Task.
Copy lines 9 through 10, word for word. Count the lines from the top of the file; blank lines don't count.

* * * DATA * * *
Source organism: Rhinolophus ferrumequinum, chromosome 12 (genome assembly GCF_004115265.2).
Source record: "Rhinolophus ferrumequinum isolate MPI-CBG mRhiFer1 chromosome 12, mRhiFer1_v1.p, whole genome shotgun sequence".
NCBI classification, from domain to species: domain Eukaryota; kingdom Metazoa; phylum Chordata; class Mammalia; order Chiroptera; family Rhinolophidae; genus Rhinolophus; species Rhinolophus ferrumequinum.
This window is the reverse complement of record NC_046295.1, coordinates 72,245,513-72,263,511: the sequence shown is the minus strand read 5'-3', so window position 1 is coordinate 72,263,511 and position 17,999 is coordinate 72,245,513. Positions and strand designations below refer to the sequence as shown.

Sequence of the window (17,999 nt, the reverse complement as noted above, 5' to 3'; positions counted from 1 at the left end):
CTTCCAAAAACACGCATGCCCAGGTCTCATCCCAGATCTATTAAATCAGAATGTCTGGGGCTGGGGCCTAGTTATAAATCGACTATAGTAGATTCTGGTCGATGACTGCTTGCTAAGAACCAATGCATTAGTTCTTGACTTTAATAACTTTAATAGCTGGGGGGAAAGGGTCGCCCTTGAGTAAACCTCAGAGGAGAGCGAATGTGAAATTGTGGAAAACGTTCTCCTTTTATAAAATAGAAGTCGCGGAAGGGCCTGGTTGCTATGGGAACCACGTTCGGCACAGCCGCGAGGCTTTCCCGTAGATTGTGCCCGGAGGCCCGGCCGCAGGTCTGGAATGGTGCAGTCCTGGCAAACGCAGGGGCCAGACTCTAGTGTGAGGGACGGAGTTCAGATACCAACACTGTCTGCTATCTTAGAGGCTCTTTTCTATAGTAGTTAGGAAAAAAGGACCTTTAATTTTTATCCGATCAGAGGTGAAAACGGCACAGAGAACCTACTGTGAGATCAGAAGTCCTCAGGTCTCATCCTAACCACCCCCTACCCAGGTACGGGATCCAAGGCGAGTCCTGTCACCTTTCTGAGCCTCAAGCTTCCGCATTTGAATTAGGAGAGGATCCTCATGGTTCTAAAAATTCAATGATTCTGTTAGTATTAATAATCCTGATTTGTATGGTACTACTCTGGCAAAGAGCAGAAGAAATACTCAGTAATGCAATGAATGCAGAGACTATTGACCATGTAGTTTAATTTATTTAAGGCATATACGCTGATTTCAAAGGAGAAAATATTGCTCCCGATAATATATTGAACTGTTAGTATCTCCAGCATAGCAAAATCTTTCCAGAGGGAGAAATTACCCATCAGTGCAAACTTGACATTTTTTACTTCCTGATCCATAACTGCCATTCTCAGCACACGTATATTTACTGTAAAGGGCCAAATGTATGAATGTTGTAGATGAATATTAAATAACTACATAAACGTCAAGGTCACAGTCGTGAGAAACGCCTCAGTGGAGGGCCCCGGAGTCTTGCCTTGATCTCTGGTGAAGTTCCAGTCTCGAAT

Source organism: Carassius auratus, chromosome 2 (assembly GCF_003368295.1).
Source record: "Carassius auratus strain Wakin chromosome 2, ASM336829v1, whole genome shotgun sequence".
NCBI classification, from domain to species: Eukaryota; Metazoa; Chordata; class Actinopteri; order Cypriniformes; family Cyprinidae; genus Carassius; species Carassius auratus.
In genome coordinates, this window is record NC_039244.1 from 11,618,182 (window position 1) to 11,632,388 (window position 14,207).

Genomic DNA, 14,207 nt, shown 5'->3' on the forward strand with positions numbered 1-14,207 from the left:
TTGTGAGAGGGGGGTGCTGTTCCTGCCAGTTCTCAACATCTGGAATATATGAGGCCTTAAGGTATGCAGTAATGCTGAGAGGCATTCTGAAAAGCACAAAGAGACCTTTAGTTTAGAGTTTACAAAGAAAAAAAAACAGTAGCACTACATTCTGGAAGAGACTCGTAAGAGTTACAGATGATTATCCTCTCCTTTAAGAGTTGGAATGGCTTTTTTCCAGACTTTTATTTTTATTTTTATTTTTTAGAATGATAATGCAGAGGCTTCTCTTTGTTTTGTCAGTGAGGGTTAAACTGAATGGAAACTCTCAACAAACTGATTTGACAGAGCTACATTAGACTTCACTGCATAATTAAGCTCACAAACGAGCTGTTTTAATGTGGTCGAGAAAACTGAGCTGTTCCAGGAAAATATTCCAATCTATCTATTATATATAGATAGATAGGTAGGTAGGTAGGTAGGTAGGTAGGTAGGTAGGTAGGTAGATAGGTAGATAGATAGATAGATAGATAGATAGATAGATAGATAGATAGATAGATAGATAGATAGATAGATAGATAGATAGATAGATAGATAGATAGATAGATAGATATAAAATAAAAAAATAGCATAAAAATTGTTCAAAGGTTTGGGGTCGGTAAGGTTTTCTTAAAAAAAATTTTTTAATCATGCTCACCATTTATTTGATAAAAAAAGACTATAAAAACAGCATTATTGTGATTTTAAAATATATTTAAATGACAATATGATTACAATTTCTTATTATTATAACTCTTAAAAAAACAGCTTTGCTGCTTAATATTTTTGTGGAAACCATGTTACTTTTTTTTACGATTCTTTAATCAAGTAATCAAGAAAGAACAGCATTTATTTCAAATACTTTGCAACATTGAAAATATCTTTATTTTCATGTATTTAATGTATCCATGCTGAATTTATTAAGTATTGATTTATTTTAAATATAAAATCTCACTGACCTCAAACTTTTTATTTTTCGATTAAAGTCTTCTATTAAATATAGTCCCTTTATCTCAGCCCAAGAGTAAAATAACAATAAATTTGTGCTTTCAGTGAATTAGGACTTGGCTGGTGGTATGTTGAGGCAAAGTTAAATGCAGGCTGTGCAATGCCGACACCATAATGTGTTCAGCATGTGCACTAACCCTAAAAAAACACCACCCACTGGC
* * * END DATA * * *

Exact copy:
NCBI classification, from domain to species: Eukaryota; Metazoa; Chordata; class Actinopteri; order Cypriniformes; family Cyprinidae; genus Carassius; species Carassius auratus.
In genome coordinates, this window is record NC_039244.1 from 11,618,182 (window position 1) to 11,632,388 (window position 14,207).